I started printing off reams of useful information from the Internet, there was no telling how long my access would last. It would only be a matter of time before the net died due to power failures.
I found some radio equipment that the operator had left on. Static was all that greeted my ears. I had no idea how to use it, but I kept it on. Who knew, maybe someone would try and reach this armory.
I curled up with Bandit on the couch in the Captain’s office. I laid the FAL carbine on the desk within easy reach. I wasn’t sure what I was afraid of, but the demons in my head were orchestrating a vicious cycle of fear, paranoia, and giddiness. Bandit really was man’s best friend. I could turn to him when I was afraid. He would listen to me when I tried to figure out what was going on in this strange and isolated world.
The next morning I headed out in a Deuce. I had always wanted to buy a surplus one, to have as a big toy, but I didn’t have anywhere to park it. It took a little bit of getting used to but it was a kick in the pants to drive.
With Bandit riding shotgun I drove through the streets again. Small passenger cars could easily be rammed out of the way. Thankfully, in many areas the vehicles had run off the roads and over mailboxes and greenery. By now nearly all of them had idled out of gas.
My first stop on Event Day plus 2, or ED+2, was my old home. I had some unfinished business. I grabbed the family photo albums and scrapbooks. It pained me to look at the pictures of my family. I tried telling myself that they were on vacation at Yellowstone with the in-laws, but I couldn’t even believe my own lies.
I gathered up my bed and blankets, and all of my camping gear: the Camp Chef stove, lanterns, sleeping bags, fishing poles, hatchets, tents, and backpacks. I gathered up the neighborhood’s propane bottles; I lost count after twenty-seven.
I hit the local Super Buy store and loaded up carts with stacks of DVD’s and Blu-Ray discs. I picked out a nice 50 inch LCD television and a fancy projector. The back wall of the garage would make a nice little movie theater, if I ever felt so inclined.
I hit the chain bookstore and grabbed a bunch of SCI-FI and Fantasy books. Then I looked for the how-to manuals. I found books on gardening, metalwork, masonry, welding, carpentry, electronics, ham radio, gunsmithing, and flight, although teaching myself how to fly an airplane, just by reading a book, scared the piss out of me. Countless music CD’s were dumped into the cart, every genre except for rap. I could live the rest of my life without hearing rap again. I returned to the base and started to unload the truck.
What I really wished I had was my wife and children. All the toys, movies, games, and books couldn’t fill the hole they left behind. I was incomplete. Where were they? Were they dead? Kidnapped? Food for the body snatchers? Not knowing is what I feared the most.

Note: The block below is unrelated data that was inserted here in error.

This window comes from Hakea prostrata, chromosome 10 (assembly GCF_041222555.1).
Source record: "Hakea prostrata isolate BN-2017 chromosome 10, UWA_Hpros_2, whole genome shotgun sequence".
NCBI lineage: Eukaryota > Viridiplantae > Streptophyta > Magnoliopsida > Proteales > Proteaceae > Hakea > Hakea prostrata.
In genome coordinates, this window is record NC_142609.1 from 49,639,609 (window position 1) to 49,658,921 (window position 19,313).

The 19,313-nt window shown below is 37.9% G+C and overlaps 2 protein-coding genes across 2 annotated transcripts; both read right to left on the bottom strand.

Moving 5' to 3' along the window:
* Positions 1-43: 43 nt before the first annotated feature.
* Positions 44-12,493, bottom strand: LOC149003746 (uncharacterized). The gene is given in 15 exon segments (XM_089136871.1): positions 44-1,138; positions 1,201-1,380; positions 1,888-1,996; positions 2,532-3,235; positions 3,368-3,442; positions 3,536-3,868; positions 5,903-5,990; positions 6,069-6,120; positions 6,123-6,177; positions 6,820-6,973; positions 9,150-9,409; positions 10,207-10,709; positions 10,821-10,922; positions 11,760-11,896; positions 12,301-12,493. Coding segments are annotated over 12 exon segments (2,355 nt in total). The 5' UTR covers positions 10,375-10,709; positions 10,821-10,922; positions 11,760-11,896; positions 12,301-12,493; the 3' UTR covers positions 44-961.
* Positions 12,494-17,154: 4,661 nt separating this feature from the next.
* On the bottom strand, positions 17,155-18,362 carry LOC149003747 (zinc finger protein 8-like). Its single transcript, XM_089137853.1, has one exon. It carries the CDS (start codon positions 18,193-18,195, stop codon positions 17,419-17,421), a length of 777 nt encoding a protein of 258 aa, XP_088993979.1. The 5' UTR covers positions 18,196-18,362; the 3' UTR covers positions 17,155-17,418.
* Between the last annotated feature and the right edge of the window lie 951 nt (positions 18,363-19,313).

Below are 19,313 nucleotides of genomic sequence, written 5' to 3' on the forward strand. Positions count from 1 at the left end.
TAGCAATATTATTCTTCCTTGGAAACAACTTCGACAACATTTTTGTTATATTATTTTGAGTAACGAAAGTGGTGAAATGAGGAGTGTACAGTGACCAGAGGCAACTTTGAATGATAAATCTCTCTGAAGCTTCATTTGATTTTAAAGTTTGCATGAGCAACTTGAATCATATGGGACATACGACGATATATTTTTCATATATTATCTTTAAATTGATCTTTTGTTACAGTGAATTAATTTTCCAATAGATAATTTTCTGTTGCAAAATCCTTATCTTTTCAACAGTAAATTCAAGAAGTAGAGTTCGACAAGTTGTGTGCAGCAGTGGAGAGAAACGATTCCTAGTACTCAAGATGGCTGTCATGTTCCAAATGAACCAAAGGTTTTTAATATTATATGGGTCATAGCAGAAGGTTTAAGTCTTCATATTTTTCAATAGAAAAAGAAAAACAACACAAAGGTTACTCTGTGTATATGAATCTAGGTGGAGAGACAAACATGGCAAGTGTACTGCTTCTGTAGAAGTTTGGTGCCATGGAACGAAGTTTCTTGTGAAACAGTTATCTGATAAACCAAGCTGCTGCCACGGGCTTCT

I shuddered and continued unloading the Deuce. Working was the only thing that kept the demons at bay.
“Bandit, fetch!” I tossed a tennis ball out across the airstrip; he tore off after it, retrieved the ball and brought it back, except he never really liked to give the ball back. Sure, he would come close to where I was standing but would then lay down and start chewing on the ball. That dog could go through a pack of tennis balls a day if I wasn’t careful. Oh well it wasn’t like the stores didn’t have hundreds more.
“Hey, drop it, Bandit!” I struggled to get the ball out of his mouth and got a blob of dog slobber on my hand.
“Eww sick.” I couldn’t stand dog spit. I never understood people who kissed their dogs.
“Gogettit!” I yelled and swung my arm but kept the ball. Bandit tore off but stopped confused looking for the ball. He turned back and looked at me, turning his head sideways. I held up the ball and threw it this time. Playing fetch with my last friend was a good way to relieve stress for a few minutes here and there.
“You know what, Bandit?” I asked him when he came back. I let him have the tennis ball. “I think after we do our work tomorrow we need to kick back and do something fun.” He ignored me as he busily munched on the ball.
We drove a hummer down to the local car dealer and walked into the showroom. “Hello, my good man. My associate and I would like to purchase a new shiny Corvette.”
Right in the middle of the show room was a cherry red amalgamation of steel and fiberglass. It was beautiful.
“You don’t say? You need me to take this one off your hands? I would be happy to help you out. Ooh it’s a supercharged ZR1 model!” I found the keys in one of the dealer’s desks. I grabbed a couple of cold sodas from their fridge and hopped into the muscle car.
I cranked the ignition and the throaty V8 engine roared to life. “Yeah baby, this is more like it!”
Bandit hopped into the passenger’s seat and we carefully drove out the double doors. Crashing through the glass might have been cool, but I didn’t want to scratch up the car yet.
As soon as we hit pavement I did a burnout, leaving a smoking patch of rubber on the road. “Who’s the big man in town now? I’ll tell you! It’s Marty the lowly IT guy, that’s who!”
We returned to the armory and pulled around back. It was time to see what this baby could do on the runway! I slipped a CD into the player and hit play. “Bad to the Bone” blared through the speakers.